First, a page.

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Tick Chart vs Time Chart

July 26th, 2019 by dimpledbrain

The normal chart that we see is a time chart. Take for example a daily chart. Regardless of any buy and sell transaction, at the end of the day, there will be a record.

A tick chart on the other hand, only records something on the chart when there is a transaction. If there is no transaction (buy & sell activity), there will not be any record on the chart.

So a tick chart can be viewed as a compressed version of a time chart

Put another way, if there are 10 days of data, you will see 10 price bars on a time chart. On a tick chart, it will depend on how you set it. (for example, only record change if there is RM1 change)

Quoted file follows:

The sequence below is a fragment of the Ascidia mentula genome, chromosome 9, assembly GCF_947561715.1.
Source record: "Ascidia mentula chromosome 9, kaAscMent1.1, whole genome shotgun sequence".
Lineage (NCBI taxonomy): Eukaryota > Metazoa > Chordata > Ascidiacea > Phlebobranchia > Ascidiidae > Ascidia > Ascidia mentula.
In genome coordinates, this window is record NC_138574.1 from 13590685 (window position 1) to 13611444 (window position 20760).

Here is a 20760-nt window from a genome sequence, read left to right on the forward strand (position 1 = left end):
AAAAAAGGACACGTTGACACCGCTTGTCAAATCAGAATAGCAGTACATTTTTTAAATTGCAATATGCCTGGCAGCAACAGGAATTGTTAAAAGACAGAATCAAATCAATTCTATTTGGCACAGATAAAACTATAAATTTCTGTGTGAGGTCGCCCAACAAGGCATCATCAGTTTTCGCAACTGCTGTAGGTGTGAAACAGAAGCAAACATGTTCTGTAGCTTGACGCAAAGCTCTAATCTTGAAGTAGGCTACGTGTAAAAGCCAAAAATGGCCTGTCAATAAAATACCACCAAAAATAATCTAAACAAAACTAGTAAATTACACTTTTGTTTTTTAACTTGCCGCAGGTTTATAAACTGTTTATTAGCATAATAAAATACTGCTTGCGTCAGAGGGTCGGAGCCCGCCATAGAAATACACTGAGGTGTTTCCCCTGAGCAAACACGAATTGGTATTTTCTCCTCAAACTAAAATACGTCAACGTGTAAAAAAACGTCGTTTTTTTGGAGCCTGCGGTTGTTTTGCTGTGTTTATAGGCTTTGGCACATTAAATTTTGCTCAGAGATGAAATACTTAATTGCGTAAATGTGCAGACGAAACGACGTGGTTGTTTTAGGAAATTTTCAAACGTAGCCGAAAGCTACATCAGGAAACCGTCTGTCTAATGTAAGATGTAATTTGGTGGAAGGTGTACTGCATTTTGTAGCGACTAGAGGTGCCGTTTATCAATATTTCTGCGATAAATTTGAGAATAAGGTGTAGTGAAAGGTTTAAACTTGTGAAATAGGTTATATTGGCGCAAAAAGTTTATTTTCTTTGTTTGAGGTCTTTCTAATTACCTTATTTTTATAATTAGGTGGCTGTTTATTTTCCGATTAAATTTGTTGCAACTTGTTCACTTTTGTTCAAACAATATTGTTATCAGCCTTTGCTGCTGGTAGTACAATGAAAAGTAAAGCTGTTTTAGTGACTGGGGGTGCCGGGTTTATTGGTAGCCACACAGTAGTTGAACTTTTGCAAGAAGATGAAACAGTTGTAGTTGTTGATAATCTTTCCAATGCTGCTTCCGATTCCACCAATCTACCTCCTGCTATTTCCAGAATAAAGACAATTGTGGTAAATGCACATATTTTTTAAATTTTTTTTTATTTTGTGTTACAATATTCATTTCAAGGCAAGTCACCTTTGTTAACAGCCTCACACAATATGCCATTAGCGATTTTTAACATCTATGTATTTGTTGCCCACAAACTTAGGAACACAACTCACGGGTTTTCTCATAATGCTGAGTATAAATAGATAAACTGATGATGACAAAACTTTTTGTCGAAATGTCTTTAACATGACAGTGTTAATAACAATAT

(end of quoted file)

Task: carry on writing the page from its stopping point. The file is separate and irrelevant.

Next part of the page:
Assume the above data – on a daily chart, you will see 10 data points. On a tick chart that is set to record any change of minimum RM1 (called reversal amount), then on Day 6 and Day 7, there won’t be any record (since the price is similar to Day 5’s). The last data point will be on Day 5 at RM12. The next data point will be on Day 8 at RM10. Ditto for Day 9 & Day 10.

The above tick chart is based on RM1 reversal amount. If you set the reversal amount to be RM2 (meaning, only record any change is there is an RM2 change), you wont see Day 2 data for example. Day 1 is RM10, Day 2 at RM11 only has RM1 change.

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